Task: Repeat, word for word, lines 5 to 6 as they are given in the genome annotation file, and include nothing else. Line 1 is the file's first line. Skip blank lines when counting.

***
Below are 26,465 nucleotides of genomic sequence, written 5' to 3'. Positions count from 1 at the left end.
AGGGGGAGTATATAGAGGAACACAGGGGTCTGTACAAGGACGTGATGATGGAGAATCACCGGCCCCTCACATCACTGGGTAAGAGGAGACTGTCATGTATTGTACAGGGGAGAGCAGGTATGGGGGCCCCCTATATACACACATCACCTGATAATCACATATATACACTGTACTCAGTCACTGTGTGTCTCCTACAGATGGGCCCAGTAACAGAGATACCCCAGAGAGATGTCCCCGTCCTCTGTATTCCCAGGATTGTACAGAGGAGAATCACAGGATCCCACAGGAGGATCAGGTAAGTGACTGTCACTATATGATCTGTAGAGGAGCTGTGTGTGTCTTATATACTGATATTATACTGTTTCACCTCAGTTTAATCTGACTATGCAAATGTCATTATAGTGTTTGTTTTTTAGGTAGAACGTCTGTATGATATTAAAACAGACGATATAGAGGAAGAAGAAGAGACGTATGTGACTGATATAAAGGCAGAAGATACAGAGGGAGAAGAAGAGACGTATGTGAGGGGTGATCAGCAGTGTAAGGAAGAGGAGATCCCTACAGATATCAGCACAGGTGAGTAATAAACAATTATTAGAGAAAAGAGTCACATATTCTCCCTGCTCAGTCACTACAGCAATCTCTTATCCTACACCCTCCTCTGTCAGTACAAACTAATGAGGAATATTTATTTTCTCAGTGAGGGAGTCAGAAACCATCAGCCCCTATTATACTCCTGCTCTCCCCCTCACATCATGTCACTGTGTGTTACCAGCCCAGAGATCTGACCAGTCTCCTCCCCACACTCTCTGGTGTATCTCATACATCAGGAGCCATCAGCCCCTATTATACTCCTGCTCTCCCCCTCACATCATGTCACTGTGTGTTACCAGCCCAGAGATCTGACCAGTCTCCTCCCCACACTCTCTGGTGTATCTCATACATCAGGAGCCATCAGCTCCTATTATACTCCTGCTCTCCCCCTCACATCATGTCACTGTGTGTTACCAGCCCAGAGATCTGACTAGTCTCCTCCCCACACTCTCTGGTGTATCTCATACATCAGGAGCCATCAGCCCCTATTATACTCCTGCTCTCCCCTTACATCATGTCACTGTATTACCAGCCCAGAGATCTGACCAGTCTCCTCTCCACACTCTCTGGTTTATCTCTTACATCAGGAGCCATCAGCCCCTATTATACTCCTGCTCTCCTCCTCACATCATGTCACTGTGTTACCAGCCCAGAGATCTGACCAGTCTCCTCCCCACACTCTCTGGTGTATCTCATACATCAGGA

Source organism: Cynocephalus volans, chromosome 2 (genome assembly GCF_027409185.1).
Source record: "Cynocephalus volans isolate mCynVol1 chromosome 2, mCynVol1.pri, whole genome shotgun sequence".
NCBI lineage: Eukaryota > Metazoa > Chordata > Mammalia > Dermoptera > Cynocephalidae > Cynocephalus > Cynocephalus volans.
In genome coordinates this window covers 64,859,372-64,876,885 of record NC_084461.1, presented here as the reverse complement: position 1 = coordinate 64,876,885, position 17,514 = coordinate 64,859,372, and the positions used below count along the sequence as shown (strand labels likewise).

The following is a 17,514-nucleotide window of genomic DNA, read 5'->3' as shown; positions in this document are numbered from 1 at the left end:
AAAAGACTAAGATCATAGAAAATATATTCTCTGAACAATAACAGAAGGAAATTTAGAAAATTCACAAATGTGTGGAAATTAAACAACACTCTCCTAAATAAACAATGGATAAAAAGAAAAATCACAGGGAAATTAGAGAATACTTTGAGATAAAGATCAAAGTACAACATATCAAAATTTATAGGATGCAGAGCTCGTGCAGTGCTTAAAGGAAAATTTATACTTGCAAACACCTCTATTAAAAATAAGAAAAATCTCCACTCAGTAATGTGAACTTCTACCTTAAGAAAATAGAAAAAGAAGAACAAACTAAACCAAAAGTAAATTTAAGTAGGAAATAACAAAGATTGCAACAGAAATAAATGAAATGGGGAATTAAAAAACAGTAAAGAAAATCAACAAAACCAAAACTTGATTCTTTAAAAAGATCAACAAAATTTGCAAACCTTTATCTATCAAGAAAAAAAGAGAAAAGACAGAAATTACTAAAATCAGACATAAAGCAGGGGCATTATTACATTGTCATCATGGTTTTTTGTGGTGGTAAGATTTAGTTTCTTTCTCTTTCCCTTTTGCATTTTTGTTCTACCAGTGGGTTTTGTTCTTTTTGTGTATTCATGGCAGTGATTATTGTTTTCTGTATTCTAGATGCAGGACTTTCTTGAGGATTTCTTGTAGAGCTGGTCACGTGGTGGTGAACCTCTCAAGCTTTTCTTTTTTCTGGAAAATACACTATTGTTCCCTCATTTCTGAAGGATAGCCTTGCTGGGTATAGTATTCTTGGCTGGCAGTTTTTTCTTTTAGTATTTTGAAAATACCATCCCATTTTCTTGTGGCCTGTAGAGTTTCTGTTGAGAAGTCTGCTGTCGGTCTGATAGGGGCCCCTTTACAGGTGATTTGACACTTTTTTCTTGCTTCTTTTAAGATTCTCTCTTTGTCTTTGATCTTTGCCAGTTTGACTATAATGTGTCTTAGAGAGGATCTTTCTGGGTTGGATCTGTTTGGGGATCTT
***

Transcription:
NCBI lineage: Eukaryota > Metazoa > Chordata > Mammalia > Dermoptera > Cynocephalidae > Cynocephalus > Cynocephalus volans.
In genome coordinates this window covers 64,859,372-64,876,885 of record NC_084461.1, presented here as the reverse complement: position 1 = coordinate 64,876,885, position 17,514 = coordinate 64,859,372, and the positions used below count along the sequence as shown (strand labels likewise).